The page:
Temples – 'Sun Structures' album review

The retrofetishist foursome from Kettering produce an impeccably crafted but strangely lifeless psychedelic pop debut

Time Out Ratings :

<strong>Rating: </strong>3/5

James Bagshaw needs to get out more. His band Temples recorded their debut album in his mum’s spare room in Kettering, and although it’s a hugely impressive record of warm, retro psychedelic pop, there’s something a little too neat about ‘Sun Structures’.

Other psych revivalists, such as Australian groups Tame Impala and Pond or Temples’ labelmates Toy, balance their knack for immersive production with the thrill of the wig-out live show. Temples go for a more tasteful approach. From what we can tell, they’ve spent countless hours doing two things: a) bidding on vintage kaftans on eBay; and b) painstakingly perfecting ’60s-style drum sounds and crafting melodies that channel The Byrds, The Zombies and early T-Rex.

To some extent this approach pays off: there’s a definite time-warp charm to ‘Sun Structures’s array of booming tom-toms, psychedelic organs and chiming guitars. Early single ‘Shelter Song’ kicks off the album with an impeccable Beatlesque melody, whereas ‘Keep in the Dark’ and ‘A Question Isn’t Answered’ are punchy glam stomp-a-longs with nifty vocal harmonies. ‘Test of Time’, meanwhile, gives Bagshaw’s voice a chance to transcend the Lennon/Bolan tribute circuit.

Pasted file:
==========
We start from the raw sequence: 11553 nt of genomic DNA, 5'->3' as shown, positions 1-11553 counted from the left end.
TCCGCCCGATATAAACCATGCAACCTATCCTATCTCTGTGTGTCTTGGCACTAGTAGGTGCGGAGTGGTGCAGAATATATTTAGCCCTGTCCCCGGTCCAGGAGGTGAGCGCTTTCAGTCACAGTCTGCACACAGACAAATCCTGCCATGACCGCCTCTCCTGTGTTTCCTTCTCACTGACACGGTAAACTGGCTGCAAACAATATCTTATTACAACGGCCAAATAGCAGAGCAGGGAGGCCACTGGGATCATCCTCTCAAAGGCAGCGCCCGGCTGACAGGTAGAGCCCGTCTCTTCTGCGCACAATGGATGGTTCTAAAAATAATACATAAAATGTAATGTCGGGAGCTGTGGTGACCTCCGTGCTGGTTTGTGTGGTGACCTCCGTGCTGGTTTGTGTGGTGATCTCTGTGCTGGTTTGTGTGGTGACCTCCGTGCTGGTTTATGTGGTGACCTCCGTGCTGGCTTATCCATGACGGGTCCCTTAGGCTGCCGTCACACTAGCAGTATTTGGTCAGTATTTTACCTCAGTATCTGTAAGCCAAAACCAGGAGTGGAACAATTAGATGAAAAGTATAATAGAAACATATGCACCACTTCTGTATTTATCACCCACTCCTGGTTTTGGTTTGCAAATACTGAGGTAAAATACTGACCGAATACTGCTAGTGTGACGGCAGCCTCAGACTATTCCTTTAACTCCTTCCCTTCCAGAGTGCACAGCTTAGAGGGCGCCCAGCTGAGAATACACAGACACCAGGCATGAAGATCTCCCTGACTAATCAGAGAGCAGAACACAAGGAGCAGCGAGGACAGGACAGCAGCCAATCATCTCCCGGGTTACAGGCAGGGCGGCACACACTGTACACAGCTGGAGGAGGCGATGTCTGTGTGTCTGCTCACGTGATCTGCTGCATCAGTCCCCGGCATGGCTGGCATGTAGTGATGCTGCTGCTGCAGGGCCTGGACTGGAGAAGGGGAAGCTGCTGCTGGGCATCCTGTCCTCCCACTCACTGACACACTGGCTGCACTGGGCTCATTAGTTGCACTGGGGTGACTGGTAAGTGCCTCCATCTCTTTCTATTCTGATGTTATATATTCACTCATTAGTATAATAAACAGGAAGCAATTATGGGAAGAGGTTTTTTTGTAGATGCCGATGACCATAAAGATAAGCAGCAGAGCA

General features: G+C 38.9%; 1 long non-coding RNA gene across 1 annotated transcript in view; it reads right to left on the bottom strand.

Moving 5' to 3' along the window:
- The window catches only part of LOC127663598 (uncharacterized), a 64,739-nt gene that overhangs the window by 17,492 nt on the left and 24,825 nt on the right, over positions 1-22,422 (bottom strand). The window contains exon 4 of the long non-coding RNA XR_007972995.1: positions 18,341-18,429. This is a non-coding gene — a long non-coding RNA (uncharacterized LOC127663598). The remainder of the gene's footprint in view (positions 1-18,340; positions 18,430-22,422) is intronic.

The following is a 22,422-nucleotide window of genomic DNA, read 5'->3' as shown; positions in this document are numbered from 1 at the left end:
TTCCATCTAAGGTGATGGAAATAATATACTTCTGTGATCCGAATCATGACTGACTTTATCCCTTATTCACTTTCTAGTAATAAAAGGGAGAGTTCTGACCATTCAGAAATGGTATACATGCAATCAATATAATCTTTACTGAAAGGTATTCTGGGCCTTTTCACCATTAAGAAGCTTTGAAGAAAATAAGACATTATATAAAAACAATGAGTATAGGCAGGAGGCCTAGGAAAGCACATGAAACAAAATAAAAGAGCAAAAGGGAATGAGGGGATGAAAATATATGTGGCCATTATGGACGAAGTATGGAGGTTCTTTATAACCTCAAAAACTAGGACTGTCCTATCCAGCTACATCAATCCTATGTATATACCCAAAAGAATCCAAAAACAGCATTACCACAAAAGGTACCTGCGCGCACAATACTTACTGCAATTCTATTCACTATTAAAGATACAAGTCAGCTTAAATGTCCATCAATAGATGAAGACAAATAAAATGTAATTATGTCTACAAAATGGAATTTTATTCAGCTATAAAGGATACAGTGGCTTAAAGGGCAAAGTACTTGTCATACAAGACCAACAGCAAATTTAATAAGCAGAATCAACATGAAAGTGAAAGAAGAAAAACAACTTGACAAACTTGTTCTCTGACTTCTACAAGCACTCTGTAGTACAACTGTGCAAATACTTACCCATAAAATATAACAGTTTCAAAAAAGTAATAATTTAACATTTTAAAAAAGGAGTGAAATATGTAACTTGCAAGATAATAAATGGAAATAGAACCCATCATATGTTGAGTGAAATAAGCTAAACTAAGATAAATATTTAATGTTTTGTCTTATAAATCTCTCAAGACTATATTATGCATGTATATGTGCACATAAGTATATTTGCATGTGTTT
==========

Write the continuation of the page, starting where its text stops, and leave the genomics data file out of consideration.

There’s even the odd track where Temples really take off. ‘Mesmerise’ and ‘Colours to Life’ boast spinetingling, sparkling chord changes and some of the strongest choruses on ‘Sun Structures’, while the album’s title track breaks down after three minutes, blasts off into a space rock jam and then reconstitutes itself with impressive discipline.

Yet when Temples prove they can be this genuinely exciting, it makes it even more frustrating to hear them flip back into ho-hum retrofetishism on strangely lifeless tracks such as ‘The Guesser’ and ‘The Golden Throne’.

It’s enough to make you wonder exactly what’s the point of the whole enterprise. ‘Sun Structures’ is a Fabergé egg of an album: it’s glorious and gleaming, and the level of craftsmanship on display boggles the mind – but what exactly can you do with it?

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